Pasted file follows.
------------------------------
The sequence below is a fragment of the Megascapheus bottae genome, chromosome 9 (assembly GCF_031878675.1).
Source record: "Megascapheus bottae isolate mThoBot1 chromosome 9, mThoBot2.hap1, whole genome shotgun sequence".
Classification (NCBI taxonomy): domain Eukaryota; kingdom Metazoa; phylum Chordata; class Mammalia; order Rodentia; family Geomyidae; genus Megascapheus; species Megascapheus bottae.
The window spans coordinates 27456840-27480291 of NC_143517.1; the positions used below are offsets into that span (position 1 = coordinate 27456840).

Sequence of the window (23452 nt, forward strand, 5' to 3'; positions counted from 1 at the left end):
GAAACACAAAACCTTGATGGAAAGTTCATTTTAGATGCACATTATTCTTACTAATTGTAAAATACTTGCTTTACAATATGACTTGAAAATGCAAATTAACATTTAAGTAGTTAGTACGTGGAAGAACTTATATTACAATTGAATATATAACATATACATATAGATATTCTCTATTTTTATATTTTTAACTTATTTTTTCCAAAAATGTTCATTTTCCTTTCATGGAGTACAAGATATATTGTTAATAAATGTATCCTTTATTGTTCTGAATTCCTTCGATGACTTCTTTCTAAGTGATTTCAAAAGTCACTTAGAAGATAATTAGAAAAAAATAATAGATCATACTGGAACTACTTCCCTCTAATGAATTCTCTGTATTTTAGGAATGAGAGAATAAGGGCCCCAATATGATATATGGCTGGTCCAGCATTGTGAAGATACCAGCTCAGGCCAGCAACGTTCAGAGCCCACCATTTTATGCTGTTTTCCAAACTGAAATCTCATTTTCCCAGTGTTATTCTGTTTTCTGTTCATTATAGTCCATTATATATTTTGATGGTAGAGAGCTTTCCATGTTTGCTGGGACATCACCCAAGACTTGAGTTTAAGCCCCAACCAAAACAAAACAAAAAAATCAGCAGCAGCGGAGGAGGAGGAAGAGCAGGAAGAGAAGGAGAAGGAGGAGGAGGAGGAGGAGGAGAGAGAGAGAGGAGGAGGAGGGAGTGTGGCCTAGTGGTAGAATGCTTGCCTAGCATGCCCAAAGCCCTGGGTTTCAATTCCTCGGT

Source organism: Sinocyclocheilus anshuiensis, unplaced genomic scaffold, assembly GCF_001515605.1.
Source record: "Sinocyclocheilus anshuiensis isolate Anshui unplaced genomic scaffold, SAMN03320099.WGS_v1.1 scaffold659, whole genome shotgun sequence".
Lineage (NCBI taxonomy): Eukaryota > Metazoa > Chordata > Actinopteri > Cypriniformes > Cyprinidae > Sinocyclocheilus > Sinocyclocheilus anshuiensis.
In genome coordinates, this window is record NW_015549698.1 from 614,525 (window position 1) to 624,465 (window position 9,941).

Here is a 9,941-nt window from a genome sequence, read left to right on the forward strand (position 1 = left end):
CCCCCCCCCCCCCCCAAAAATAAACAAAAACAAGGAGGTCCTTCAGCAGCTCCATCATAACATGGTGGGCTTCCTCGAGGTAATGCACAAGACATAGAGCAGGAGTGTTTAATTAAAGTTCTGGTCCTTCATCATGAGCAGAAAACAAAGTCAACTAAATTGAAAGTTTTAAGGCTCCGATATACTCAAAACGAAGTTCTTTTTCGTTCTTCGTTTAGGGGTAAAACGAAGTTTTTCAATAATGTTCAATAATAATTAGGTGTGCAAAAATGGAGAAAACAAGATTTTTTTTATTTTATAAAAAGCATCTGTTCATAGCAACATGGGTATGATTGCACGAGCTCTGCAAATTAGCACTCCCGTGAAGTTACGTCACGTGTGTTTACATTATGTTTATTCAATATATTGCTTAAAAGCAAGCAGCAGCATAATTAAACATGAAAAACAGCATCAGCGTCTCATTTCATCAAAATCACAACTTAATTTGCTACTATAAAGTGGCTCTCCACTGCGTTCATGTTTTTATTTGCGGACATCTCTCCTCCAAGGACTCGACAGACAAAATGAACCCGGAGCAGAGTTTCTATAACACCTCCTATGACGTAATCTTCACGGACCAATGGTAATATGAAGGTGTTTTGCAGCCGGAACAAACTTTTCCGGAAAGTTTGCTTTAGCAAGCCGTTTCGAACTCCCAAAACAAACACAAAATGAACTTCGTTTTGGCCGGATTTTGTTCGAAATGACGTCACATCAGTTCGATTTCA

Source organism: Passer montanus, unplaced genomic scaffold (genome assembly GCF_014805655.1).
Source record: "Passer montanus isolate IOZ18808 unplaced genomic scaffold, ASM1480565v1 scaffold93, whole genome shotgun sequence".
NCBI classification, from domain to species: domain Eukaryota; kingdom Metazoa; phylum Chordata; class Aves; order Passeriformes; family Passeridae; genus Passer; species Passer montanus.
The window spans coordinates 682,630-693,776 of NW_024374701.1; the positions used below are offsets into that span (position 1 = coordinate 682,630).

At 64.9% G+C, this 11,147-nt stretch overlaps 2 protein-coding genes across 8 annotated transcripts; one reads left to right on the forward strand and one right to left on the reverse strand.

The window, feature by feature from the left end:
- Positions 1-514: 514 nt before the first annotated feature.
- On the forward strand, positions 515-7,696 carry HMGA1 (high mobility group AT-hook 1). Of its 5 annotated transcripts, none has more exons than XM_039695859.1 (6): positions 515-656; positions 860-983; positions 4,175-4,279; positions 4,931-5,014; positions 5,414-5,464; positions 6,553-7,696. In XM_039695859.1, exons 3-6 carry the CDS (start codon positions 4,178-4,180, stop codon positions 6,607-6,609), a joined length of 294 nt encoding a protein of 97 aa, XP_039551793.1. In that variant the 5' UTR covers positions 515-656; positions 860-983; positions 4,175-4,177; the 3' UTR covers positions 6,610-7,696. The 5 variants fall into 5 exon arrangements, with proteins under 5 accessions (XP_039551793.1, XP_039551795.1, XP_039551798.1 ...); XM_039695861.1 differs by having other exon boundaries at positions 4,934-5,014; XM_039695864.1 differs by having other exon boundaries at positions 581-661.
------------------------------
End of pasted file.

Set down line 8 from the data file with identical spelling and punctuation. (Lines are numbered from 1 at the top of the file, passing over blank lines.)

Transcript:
Source record: "Sinocyclocheilus anshuiensis isolate Anshui unplaced genomic scaffold, SAMN03320099.WGS_v1.1 scaffold659, whole genome shotgun sequence".